Events

Minister cautions West Africa on EPA negotiations with EU

Date:24 Mar 2013 Venue:Praia

Opening a one-day meeting of regional ministers of trade and finance on 21st March 2013 in Praia, the Cape Verdean capital, the minister said that no country could develop without protecting its industries, warning that the region ran the risk of having its market taken over by European goods with the suggested opening of its market.

He reiterated West Africa’s position that the impending agreement should promote the region’s socio-economic development agenda. The European Union is insisting that West Africa open its market by 80 per cent over 15 years, while the region is offering 70 per cent over 25 years under the Economic Partnership Agreement (EPA) negotiations between the two parties which have been stalled for about a year over among other things over the opening of West Africa market and the EPA development Programme (EPADP) and the application of the Most Favoured Nation.

In the intervening period, West Africa has sought to involve regional parliamentarians in the process, who have also engaged with their EU counterparts while Côte d’Ivoire and Ghana have signed interim agreements with the EU to retain their export preferences into the EU. West Africa, which includes the 15 ECOWAS Member Stated and Mauritania, is insisting that the EU fund the EPADP, a programme to enable it cope with the consequences of implementing the impending EPA with the injection of 6.5 billion Euro in fresh funds.

The EU has rejected this request, offering instead facilities under the European Development Fund (EDF) and sundry resources for funding including bilateral contributions to West African States. Minister Borges acknowledged that while there have been milestones in the 10-year long negotiations, West Africa must remain focused to ensure that the new trade regime helps to actualise its development objectives, including progressively inserting the region into the global economy, improving the competitiveness of the regional economy and reducing poverty.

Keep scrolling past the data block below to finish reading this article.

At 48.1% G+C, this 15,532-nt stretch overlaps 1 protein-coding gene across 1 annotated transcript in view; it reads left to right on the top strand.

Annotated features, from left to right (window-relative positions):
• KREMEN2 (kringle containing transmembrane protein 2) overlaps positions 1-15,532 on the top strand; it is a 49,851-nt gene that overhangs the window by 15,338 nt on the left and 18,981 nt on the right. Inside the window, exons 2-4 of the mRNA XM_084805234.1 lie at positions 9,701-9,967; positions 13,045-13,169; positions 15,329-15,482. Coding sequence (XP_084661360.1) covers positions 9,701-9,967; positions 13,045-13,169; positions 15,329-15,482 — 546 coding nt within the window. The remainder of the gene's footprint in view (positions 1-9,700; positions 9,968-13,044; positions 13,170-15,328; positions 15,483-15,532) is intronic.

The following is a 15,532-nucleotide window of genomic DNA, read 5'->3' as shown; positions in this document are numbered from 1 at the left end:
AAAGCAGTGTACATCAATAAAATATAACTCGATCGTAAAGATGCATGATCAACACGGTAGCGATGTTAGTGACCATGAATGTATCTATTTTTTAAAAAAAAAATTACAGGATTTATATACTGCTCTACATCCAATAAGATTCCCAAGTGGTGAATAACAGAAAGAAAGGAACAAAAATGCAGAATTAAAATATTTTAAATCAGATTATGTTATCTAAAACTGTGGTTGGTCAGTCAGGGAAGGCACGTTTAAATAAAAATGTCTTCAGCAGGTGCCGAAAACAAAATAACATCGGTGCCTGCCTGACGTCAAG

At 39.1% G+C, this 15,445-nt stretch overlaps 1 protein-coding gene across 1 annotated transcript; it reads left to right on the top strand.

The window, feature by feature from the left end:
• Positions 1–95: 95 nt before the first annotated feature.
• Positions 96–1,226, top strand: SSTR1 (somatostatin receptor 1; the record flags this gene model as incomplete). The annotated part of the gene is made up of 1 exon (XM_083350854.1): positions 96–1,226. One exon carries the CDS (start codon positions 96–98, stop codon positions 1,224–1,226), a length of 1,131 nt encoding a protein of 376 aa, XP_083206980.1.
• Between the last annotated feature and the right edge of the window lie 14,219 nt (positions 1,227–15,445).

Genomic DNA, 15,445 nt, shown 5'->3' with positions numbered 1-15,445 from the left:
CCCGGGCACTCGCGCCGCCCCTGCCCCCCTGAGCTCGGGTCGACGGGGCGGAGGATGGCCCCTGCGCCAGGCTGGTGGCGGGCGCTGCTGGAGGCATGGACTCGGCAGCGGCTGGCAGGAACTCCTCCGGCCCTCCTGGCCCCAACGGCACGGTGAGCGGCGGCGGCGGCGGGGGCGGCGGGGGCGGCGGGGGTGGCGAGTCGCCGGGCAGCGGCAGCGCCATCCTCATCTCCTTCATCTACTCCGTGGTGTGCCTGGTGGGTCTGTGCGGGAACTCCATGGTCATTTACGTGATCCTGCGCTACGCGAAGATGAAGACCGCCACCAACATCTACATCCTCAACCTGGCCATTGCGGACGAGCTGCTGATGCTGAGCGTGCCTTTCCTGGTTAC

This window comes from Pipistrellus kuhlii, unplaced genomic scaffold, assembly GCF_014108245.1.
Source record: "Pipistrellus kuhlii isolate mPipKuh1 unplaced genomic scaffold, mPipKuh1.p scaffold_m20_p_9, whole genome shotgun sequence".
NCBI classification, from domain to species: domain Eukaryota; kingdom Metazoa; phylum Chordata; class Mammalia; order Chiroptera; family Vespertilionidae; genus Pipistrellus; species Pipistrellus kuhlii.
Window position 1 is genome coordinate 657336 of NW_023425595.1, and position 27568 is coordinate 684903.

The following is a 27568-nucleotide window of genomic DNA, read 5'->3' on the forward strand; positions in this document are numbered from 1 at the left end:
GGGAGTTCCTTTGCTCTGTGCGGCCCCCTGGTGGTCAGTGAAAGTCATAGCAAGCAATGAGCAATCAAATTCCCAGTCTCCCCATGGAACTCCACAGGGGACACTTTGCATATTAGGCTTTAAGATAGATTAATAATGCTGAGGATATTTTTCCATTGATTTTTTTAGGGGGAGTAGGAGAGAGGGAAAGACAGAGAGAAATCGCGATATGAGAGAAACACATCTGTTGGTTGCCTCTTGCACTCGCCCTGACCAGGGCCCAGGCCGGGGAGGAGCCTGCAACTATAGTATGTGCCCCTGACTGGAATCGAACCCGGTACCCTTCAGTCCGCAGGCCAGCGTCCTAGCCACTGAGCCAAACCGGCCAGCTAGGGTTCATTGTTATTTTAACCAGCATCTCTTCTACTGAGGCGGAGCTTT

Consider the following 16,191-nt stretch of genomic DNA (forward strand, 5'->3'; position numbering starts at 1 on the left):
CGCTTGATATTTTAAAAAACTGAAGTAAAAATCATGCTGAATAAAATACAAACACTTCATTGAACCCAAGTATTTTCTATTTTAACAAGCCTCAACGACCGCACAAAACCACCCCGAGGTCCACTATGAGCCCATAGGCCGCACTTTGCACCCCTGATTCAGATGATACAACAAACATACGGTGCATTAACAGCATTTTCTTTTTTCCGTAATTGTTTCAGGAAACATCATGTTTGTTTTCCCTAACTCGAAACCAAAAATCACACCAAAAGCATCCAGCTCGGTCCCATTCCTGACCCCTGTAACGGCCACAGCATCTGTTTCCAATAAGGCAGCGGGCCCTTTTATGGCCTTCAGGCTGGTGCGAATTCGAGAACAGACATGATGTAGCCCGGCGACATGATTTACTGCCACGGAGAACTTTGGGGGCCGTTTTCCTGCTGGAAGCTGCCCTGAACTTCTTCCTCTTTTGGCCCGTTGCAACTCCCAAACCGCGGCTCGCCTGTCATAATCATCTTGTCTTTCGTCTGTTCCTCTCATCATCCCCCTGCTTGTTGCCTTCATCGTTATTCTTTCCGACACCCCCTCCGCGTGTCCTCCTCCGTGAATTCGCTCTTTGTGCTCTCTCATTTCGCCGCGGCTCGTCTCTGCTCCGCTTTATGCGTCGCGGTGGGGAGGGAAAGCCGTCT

In his remarks the President of the ECOWAS Commission, His Excellency Desire Kadre Ouédraogo said the adoption of a regional Common External Tariff (CET) by regional ministers of finance represents a good augury for the success of the meeting.

The EPA is to replace the previous trade arrangements that guided trade relations between West Africa and the European Union. Unlike the previous trade regimes between the two regions, the President said the ongoing negotiations have enabled West Africa to emphasise its development priorities, adding that the EPA should not be seen solely as a trade issue but as a development platform.

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EPA Ministerial Monitoring Committee (MMC).

Date:21 Mar 2013 - 22 Mar 2013 Venue:Praia

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Expert Level - Ministerial Monitoring Committee (MMC) meeting

Date:20 Mar 2013 - 22 Mar 2013 Venue:Coconut Grove Hotel